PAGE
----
As the common siluro’s territory continued to expand higher into the water column, they found a mostly empty expanse of water devoid of suitable food. After scraping by on a diet of carpolantans, some specimens within the twilight zone became large enough to consume the coral cish. From there, they adapted further into the clawface siluro.
The clawface siluro’s most notable change is its tentacles. They are no longer weak tendrils only capable of limited amounts of manipulation. They are now thick, powerful, and lined with armored plates. The plates facing the mouth are tipped with spikes used to cut through their prey. These plates provide attachment points for the tentacle’s muscles. These muscles will cause the tentacle to rapidly curl up if contracted, resulting in a strong ‘bite’ and powerful grip. When capturing prey, the clawface siluro will rapidly furl its tentacles around the prey once it has come into range. This stabs and/or slices into the prey, causing a massive amount of bleeding. Once the prey is bled dry, the clawface siluro will swallow the organism whole if it is below four centimeters long, or rip apart the prey and consume the resulting chunks of the prey that is more than four centimeters long. The tentacles cannot be curled to the side, as the muscles that control the tentacles’ furling mechanism occupy most of the tentacle.
Aside from the jaw-like tentacles, the clawface siluro has gone under other, minor changes. It has developed large, closed lens eyes that make the most out of the small amount of light that penetrates into the twilight zone. Its first ventral spike has split into two pectoral fins. This increases the clawface siluro's maneuverability by giving it the ability to turn with relative ease. The clawface siluro has also developed lateral spikes that protrude from the cranial plate that covers its head. While these spikes are useless to adults, young clawface siluros use them to ward off predators to some effect.
The clawface siluro hosts a higher level of intelligence than its ancestor, with it being capable of problem-solving. This behavior arose from its need to make use of the limited amount of food found in the twilight zone. After killing and consuming part of a large prey item, the clawface siluro will pick up the remainder of the carcass and carry it into the water column, where it will be consumed later. However, this behavior attracted schools of coral cish and devilcish. This ultimately resulted in a change in behavior where the carcass was used as bait instead of food. Small baits will attract schools of pelagic cish. Once an individual comes too close to the clawface siluro, the clawface siluro will drop the carcass and attack the individual that got too close. When If the carcass is too unwieldy to carry, the clawface siluro will drop the carcass. Clawface siluros have been spotted circling over carcasses, as they have associated them with the prey that often consumes it. This behavior has led some older and more experienced individuals to circle their own discarded carcasses, as they have come to associate it with prey. If no prey shows up, the carcass will gradually be eaten away. Once the carcass has been picked clean, the clawface siluro will leave it behind in search of fresh prey.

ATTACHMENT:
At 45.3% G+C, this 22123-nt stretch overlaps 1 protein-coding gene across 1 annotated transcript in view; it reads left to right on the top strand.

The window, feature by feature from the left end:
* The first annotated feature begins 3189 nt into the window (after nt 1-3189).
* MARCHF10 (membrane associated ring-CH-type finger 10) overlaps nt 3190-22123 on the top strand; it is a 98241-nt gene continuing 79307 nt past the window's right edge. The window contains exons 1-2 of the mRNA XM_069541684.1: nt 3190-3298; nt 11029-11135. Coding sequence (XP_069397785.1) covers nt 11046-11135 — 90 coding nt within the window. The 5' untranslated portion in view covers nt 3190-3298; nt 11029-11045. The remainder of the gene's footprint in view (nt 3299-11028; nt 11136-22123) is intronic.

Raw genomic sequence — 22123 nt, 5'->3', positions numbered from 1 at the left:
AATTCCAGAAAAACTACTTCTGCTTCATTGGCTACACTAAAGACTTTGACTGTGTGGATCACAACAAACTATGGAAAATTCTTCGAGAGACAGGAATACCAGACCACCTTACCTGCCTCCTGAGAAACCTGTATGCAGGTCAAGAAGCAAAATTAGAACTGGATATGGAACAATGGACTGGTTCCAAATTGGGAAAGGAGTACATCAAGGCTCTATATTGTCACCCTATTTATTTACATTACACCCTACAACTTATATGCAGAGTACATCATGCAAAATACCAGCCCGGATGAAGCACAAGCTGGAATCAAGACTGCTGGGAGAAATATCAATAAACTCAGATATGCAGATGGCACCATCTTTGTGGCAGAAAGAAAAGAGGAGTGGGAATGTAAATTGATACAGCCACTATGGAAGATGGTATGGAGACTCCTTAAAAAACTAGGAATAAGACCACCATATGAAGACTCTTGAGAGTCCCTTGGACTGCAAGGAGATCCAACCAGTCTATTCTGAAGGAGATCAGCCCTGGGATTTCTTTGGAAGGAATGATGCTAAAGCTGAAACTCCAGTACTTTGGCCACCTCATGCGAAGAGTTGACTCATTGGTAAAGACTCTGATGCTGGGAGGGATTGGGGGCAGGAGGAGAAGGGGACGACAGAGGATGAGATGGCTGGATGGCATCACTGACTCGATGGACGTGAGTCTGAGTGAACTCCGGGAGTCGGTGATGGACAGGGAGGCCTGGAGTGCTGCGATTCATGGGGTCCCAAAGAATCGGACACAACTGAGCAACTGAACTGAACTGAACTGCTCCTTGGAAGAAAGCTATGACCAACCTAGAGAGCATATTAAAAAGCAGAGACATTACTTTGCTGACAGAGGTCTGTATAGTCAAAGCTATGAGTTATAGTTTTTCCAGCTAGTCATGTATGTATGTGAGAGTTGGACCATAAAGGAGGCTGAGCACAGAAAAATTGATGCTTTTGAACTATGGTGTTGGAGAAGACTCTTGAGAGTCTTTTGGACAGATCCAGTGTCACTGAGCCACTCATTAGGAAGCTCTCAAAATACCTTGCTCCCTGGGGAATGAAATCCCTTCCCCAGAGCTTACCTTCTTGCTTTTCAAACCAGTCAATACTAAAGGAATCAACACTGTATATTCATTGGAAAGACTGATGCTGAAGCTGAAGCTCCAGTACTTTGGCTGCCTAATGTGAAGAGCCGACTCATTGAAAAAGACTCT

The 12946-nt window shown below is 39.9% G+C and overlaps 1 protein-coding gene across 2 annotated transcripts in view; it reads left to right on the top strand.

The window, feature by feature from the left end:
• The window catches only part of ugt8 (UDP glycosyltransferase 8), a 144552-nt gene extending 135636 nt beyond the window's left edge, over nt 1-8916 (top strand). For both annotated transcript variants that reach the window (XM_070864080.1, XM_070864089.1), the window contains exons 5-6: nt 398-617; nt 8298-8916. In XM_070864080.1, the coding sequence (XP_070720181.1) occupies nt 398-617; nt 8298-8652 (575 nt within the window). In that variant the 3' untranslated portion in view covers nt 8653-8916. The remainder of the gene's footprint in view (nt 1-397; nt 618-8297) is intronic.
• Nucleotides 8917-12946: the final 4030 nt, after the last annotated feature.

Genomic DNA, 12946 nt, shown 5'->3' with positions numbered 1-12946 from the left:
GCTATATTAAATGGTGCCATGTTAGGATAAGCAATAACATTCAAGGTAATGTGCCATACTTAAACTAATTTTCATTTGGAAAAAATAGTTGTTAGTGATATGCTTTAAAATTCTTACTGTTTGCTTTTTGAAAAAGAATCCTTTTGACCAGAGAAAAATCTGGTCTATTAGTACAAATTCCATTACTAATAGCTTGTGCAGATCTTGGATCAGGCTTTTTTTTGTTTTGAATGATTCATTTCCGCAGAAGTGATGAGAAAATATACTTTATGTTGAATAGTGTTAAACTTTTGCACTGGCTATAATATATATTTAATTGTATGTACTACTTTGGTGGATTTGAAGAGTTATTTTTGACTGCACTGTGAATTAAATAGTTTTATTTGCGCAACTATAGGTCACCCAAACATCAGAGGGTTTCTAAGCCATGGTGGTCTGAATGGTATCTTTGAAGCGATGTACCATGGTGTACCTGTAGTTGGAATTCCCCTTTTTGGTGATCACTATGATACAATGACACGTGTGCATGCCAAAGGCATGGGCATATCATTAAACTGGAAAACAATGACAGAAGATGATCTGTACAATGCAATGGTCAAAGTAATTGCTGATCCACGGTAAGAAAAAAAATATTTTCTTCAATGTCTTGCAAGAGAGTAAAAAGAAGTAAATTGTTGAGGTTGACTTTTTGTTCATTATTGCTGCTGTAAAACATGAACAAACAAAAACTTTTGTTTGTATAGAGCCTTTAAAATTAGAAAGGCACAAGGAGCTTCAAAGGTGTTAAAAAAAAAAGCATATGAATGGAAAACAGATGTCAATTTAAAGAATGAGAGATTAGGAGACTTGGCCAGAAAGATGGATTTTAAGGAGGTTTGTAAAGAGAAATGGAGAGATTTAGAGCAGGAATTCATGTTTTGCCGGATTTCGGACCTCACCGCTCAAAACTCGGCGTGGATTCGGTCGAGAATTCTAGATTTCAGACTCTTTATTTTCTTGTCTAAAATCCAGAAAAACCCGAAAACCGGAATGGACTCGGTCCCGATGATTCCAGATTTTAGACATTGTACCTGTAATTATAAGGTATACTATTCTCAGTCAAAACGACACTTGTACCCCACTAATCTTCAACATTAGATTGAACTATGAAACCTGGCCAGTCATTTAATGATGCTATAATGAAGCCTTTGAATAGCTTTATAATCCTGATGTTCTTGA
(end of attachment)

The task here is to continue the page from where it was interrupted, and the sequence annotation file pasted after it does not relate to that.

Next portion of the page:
Like the common siluro, the clawface siluro has a benthic larval stage that feeds on detritus, microorganisms, and the substrate itself. The larvae initially hatch at the small size of 5 mm long. They will then continue to feed on the substrate until they reach 6 cm in size. At this size, clawface siluros have developed their armor plating and claws, and look much like miniature versions of their adult form. The immature stage will primarily feed on carpolantans by grabbing them and pushing them into their mouths. Immature clawface siluros must consume countless carpolantans to grow further into their adult forms. This is due to the carpolantans' low nutrient count. However, carpolantans are also easy to digest, and as a result, immature clawface siluros will eat countless carpolantans through the course of their life stage. The clawface siluro will have matured upon reaching 18 cm in length.